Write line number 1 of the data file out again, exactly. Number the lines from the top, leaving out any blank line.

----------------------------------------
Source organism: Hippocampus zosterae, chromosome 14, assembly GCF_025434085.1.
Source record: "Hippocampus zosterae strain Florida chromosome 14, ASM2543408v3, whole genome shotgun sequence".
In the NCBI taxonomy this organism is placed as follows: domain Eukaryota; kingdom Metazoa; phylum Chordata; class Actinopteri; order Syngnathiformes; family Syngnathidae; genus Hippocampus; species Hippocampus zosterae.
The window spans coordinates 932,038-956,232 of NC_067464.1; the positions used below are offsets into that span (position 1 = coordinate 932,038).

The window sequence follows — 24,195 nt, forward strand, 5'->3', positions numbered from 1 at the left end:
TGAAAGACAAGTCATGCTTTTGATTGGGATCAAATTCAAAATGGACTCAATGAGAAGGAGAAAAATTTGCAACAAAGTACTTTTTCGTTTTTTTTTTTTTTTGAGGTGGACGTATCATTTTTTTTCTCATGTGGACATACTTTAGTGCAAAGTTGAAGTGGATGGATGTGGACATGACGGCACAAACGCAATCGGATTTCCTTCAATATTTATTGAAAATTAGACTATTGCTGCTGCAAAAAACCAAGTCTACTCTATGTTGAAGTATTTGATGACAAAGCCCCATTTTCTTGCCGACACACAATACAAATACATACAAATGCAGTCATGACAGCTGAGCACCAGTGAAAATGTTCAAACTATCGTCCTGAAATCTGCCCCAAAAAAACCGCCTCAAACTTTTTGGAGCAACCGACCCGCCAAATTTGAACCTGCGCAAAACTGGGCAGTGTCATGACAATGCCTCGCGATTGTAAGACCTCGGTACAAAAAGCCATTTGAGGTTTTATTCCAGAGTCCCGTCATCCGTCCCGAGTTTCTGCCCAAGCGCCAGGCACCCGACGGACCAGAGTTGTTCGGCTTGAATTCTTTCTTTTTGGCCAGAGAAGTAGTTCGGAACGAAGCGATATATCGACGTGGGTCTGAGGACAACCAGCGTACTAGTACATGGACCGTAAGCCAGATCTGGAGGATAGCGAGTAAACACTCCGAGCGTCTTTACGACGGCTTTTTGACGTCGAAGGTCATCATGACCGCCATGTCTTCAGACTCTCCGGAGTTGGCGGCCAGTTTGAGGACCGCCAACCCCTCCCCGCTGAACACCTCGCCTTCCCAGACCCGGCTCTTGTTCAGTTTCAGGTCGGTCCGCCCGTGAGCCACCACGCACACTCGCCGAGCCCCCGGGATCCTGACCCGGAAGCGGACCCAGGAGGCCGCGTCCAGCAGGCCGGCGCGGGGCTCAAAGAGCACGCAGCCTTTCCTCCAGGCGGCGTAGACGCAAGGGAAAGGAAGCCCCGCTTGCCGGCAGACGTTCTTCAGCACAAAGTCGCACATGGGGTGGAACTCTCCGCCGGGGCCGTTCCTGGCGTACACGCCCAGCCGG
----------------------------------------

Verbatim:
Source organism: Hippocampus zosterae, chromosome 14, assembly GCF_025434085.1.